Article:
Coll 6/67(6) 'Boundaries of South-Eastern Arabia and Qatar: Trucial Coast Oil Concessions' [48v] (103/402)
The record is made up of 1 file (195 folios). It was created in 30 Jun 1940-30 Mar 1948. It was written in English. The original is part of the British Library: India Office The department of the British Government to which the Government of India reported between 1858 and 1947. The successor to the Court of Directors. Records and Private Papers.
This transcription is created automatically. It may contain errors.
to King Ibn Saud east again of the Riyadh
line (i#e. Jebel Kakhsh) was territory
which could only be acknowledged to he under hi©
sovereignty on the clear understanding that
the instrument of recognition
(!) tifeDle it clear that this was territory
which had legally been Qatar territory
previously and was now being formally
ceded to Saudi Arabia (i*e* the
instrument would not merely suggest
that all that was happening was a
conservation of an existing situation,
as might happen In the case of the
territory to the west of the Riyadh
(ii) made it clear that the territory was
ceded subject to the acceptance b;/ the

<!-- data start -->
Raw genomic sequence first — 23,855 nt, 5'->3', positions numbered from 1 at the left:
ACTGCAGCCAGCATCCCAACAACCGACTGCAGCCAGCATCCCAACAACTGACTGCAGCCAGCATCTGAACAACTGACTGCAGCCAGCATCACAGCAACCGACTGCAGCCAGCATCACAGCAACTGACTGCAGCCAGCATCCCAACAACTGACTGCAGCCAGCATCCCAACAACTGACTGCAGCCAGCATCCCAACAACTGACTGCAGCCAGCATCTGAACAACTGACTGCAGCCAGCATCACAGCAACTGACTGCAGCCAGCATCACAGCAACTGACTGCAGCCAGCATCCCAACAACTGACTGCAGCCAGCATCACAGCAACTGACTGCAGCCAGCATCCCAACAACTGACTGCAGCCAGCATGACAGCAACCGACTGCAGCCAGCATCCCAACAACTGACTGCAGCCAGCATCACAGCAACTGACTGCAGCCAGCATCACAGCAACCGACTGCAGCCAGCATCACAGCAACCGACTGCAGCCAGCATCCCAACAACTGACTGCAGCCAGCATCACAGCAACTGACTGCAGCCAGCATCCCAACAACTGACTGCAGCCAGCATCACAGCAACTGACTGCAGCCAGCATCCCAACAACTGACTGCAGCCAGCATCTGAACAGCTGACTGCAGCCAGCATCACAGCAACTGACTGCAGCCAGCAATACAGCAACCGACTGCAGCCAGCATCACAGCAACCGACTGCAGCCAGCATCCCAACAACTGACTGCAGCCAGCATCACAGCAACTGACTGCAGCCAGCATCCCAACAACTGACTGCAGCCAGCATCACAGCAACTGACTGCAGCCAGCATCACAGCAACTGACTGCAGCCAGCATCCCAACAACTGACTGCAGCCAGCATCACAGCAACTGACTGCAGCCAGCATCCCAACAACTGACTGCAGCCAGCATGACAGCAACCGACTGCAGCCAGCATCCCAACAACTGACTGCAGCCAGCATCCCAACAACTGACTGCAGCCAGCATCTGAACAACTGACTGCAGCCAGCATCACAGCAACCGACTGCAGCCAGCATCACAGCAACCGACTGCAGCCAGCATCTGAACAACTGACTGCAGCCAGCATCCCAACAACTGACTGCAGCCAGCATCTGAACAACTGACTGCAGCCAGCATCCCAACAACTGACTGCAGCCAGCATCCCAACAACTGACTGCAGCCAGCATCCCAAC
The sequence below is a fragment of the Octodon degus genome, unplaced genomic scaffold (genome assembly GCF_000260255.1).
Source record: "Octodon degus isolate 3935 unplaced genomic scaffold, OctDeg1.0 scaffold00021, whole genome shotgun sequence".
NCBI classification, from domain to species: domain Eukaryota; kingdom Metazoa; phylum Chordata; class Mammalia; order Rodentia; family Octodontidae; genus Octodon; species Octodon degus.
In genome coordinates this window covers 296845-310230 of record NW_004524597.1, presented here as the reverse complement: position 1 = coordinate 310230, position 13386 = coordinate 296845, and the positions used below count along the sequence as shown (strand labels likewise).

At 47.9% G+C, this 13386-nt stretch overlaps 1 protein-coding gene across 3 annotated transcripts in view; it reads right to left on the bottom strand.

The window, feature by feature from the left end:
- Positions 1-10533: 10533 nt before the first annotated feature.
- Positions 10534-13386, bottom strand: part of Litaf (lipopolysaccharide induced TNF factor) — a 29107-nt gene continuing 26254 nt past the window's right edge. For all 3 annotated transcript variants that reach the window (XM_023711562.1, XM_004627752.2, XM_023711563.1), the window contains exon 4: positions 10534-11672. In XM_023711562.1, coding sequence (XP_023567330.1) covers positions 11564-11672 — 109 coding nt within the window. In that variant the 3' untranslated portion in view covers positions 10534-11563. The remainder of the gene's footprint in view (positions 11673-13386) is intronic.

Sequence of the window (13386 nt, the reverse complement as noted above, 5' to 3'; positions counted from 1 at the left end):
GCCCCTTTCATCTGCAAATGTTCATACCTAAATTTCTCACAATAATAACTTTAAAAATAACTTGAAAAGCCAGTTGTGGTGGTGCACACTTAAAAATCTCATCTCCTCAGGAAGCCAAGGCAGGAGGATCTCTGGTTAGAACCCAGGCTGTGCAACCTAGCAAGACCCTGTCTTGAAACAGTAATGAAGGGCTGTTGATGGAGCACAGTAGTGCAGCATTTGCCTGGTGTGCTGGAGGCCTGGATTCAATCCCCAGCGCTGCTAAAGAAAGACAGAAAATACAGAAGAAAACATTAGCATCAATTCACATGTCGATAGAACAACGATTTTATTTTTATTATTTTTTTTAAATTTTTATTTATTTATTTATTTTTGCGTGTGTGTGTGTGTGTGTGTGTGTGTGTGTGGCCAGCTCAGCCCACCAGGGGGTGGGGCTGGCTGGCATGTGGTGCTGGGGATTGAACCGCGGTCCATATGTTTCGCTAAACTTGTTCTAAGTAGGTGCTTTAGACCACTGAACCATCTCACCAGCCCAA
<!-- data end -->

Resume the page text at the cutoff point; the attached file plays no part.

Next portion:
new ruler of the concessions granted
by the former ruler.
I think that on these lines a good case
against any complaint by the American company
could possibly be made out*
(3) It might be possible simply to buy
out Ibn Saud in respect of hie claim to the
Hone of these solution© are very
attractive but we may yet be driven to one
or other of them. ( 1 ) ie the most acceptable
from the Governmental point of view since
it involves paying no compensation to anybody.
On the other hand it is likely to meet with
considerable resistance from both companies.
If negotiation© are taken up and
despite everything we may be disposed to
offer they fail there appear to be two
About this item
This volume concerns British policy regarding the south-eastern boundaries of Saudi Arabia, specifically its border with Qatar.
The correspondence and memoranda near the beginning of the volume discuss from a British perspective the origins and recent history of the boundary dispute, which is described as having been in abeyance since 1938; much of the later correspondence is concerned with whether the British should make renewed attempts to reach an agreement with Ibn Saud [‘Abd al-‘Azīz bin ‘Abd al-Raḥmān bin Fayṣal Āl Sa‘ūd] .